According to Kevin Shah concerning the change, “being in front of the snareline, or being four or five feet further back but in a safer zone, will yield the same results... We are taking measured action to make sure that we can preserve what we have but still to ensure safety.”
Looking back to the pioneering days of the field percussion judge, things are very different. The number of performers on the field has increased. Tempos are higher. Equipment is more durable. Drill is higher velocity and more intricate. Props are massive and frequent.
When one considers about how much training it takes to survive in the drill as a member (with a dot), it is no surprise that safety comes up here.
Though these days, judges are arguably more prepared to adjudicate shows through research and word of mouth, nothing can truly prepare them to understand the entrances they need to read any particular section in the drill. As a staff member that evaluates the drumline through a very similar medium as a judge, I can attest that it takes a lot of time to fully understand where you must be to read the drumline. Even when you do, some of those paths do not lead to the exits the judges need so that they do not get stuck and miss the next moment elsewhere.
Overall, it would seem DCI shows have outgrown the field judging system.
For drum corps that are keeping up with the visual trends of the day, this change means very little. Drumlines with plenty of visual and musical exposure are already apt to pick up more points on the percussion sheet, the music analysis sheet, and the effect sheet.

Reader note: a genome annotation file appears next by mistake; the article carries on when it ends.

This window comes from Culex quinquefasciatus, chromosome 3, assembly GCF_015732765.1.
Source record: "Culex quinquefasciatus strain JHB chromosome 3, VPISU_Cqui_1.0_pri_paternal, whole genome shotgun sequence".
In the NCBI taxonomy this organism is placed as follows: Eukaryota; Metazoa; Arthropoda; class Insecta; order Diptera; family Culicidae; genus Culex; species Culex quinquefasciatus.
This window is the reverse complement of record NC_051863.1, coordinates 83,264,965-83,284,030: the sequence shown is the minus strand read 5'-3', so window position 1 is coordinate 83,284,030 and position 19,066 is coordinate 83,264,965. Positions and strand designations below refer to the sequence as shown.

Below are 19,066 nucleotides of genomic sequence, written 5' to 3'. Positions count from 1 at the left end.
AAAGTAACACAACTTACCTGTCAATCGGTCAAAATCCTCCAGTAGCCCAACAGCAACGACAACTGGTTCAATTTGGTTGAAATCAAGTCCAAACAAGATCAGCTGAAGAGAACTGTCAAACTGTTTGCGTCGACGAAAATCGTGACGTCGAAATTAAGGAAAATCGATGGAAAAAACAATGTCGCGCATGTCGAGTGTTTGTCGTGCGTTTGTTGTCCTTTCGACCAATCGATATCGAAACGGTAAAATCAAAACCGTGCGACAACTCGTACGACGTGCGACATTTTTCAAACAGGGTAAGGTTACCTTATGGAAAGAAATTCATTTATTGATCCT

If you watch the top drumlines, it is apparent that battery sections are already being staged at the front of the field so that they can receive maximum exposure while also allowing the front ensemble to be read more frequently.
While this could possibly cause some visual repetitiveness from group to group, it is unlikely shows will look drastically different than they already do in reaction to this change.
Primarily, this rule change means that hazard is almost completely removed for judges and members alike. It should allow judges to make more patient, thoughtful, and informed decisions when they are making their tape and putting a number down on the sheet.
As marching percussion music has grown more complex, integrated, fast, and vocabulary-infused, we cannot expect judges to analyze and assess these details on a first, second, or even third read. If we as educators expect better adjudication, this rule change is necessary.
Overall, I believe that the change is a win-win and will ultimately lead to better reads for the entire percussion ensemble.
Drill and percussion designers must simply work together to account for geographical percussion exposure, just as brass designers have had to account for musical percussion exposure. No harm done. For naysayers of this rule change, I ask you to look back through recent years of percussion, to the drumlines you love and admire, and observe where they are being staged.
You will find that what this rule is requiring of groups and judges will not be the apocalyptic change many are envisioning. Let’s see how 2019 pans out, and make our decisions based on experience rather than reaction.